Anthropomorphizing? This entire debate is anthropomorphic. It is all man’s opinion that the animals are fine and fine is subjective because what it really means is “good enough to continue breeding for our own needs”. The animal has never been asked, hadn’y any choice in it, nor have they been able to provide any input. There isn’t any actual medical or scientific data to support the argument that they are fine, since all of the data would be based on observation and not anatomical dissection, trial and research, and medical analysis. The industry has determined they are fine so the industry can continue breeding and selling to recoup their investment. Nothing more. Let’s face it, the only thing that deters people from breeding Spider to Spider is they can’t produce a viable organism. That said, you still hear from time to time of someone trying to produce super spiders or super champagnes when it is well documented the combinations are lethal. Panda Pieds are another morph that people are willing to sacrifice a higher percentage of offspring for the opportunity to hit 1.

Certainly a geneticist can recognize the difference between a 1 in 700 chance and a 1 in 2 chance. The Spider gene is 1 in 2 odds. The result of the 1 in 2 odd goes further in that every animal that isn’t Spider, doesn’t have the defect. So you can only achieve the goal of producing Spider, by producing the defect. That means the defect is 1 in 1 or 100% odds for every Spider produced. Whether or not they have a little wobble or sever wobble is irrelevant.

The analogy that Wobble is like inner ear issues seems to ignore the idea that inner ear issues are mostly temporary and not genetic. But it does permit the OP to the luxury of minimizing the situation to a level they’re comfortable with. Spider wobble is neither temporary or avoidable. If it is Spider, it has wobble. The degree of measurability doesn’t change the fact.

The idea that proper husbandry can reduce the severity is so far out there I couldn’t begin to respond.

I’ll pose the “hypothetical” question once again but in a way that is not to be taken literally but instead is in the spirit of and parallel to the subject at hand. There seems to be some difficulty with my analogies being taken literally. If there is a couple that only wants a boy, and if down syndrome were attached to males and their odds are 1 in 2 of producing a male or female, and it is 100% certain that the offspring that will not carry the extra chromosome will also not be male, would they choose to try to produce a male child?

My use of such examples as vertigo and Parkinson’s is to try and use afflictions in which the result is either involuntary muscle movement or a disorientation which may be what the snake is experiencing. Again I say “may” which is open ended and allows for contrary opinion. I am comfortable with being honest in that I am only “presuming” these conditions for the animal based on observations with no medical or scientific data to support it. The same which can be said for the argument that the animals are fine. Wobble is not the problem, it is a symptom or manifestation of the problem just as tremors are a symptom associated with Parkinson’s. The “symptoms” associated with the afflictions, I am using as examples, not the afflictions themselves, have some parallels to the “symptoms” associated with the Spider gene, not the defect. I feel it is a safe argument to say that symptoms are undesirable and uncomfortable to those who have the afflictions. That doesn’t mean they aren’t managing, coping with it, or able to maintain some quality of life. It is simply saying that, given a choice, they would probably prefer not to have those symptoms. If they prefer to have them, why would those with the afflictions seek medical attention and pharmacology to alter their circumstance? The reality is they didn’t and don’t have a choice. Biology/Genetics have selected them to have the conditions. The Spider ball python does not have a choice either. The difference is a breeder has decided for them, they will have the affliction. That is more power than I am comfortable wielding.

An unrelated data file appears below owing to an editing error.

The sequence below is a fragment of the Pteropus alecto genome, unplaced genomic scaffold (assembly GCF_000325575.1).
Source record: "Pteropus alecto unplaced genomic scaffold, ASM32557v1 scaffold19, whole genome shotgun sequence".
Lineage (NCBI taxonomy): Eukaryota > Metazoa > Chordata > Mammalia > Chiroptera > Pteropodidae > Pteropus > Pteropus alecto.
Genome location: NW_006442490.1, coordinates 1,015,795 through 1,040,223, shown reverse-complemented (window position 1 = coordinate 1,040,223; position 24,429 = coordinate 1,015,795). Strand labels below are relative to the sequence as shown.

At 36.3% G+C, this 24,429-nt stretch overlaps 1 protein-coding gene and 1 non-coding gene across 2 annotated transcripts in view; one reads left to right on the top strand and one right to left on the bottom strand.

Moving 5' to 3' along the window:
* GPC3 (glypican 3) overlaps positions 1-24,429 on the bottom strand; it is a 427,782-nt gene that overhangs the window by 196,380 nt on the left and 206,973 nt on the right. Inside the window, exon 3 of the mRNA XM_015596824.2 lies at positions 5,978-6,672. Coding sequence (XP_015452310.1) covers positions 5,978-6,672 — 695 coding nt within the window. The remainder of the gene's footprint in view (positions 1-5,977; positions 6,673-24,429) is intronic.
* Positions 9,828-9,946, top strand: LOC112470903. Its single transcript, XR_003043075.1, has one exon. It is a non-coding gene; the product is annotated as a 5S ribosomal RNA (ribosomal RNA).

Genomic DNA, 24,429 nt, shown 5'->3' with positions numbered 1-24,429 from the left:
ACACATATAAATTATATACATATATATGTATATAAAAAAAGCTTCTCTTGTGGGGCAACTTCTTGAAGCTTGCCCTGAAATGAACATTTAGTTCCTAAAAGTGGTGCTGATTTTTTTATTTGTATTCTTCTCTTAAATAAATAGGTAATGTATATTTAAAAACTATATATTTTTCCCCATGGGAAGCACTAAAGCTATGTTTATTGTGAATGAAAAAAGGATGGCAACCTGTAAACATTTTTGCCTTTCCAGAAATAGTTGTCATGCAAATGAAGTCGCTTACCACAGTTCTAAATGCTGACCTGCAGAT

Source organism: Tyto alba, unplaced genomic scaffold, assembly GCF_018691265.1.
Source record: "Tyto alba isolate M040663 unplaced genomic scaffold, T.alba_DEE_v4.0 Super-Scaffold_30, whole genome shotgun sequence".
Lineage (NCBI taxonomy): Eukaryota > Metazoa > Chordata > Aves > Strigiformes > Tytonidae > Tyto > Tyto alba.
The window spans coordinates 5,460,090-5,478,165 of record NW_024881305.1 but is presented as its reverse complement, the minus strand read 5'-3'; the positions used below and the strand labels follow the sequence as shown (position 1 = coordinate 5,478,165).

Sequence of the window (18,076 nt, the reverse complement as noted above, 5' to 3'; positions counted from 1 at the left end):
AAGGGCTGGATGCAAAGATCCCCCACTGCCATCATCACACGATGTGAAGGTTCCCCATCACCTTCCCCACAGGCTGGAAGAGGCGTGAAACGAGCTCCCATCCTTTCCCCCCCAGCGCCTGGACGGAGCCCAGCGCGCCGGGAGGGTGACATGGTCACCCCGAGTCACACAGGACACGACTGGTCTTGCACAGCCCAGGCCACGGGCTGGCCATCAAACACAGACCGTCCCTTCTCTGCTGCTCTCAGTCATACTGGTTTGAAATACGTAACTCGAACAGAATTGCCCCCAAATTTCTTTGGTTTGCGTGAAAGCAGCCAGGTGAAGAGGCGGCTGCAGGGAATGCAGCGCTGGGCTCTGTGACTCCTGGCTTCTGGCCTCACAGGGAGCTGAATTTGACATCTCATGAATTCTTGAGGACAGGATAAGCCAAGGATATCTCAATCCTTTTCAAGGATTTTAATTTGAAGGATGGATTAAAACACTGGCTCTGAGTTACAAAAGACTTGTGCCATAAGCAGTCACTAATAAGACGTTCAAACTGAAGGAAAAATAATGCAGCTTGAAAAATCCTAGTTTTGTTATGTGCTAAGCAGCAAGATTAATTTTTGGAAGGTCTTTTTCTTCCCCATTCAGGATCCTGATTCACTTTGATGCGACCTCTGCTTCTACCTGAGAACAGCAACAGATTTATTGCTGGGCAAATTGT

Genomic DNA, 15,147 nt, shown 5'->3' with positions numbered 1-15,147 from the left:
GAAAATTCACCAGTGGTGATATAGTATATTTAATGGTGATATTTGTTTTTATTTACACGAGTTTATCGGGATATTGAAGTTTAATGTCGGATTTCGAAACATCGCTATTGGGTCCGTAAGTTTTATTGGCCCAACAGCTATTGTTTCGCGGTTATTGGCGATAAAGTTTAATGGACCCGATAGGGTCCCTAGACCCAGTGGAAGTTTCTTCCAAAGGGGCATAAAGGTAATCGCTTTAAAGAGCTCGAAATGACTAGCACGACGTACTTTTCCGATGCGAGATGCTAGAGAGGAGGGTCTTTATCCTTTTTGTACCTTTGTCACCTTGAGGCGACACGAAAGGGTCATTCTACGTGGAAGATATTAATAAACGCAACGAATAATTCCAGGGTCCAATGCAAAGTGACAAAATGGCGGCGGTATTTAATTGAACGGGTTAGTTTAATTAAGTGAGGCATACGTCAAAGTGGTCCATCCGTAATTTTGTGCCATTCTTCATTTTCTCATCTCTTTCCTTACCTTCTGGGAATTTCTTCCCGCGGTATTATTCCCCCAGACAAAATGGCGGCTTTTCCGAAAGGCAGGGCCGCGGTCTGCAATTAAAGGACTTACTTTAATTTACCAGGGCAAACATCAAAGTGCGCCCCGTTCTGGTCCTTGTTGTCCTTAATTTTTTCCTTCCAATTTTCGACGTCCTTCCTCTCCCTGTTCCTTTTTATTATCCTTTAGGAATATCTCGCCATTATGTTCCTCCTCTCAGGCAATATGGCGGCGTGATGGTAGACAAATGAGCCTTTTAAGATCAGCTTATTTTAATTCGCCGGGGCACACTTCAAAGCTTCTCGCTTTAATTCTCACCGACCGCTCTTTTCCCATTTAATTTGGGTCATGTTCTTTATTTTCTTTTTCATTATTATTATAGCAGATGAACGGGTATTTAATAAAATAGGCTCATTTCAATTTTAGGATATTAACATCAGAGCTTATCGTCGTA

You do know when you post an opinion on a forum, it leaves you open to responses to criticize that opinion, right?

I compared it to an inner ear issue because said issues cause something you already stated vertigo or loss of balance or orientation.

Everyone that has kept wobblers for a while knows that stress and high temps makes them worse, so proper husbandry does make the wobble less likely to be a severe issue. Since you don’t have experience with that, you wouldn’t know. High temps can also cause neuro issues in normal BPs as well.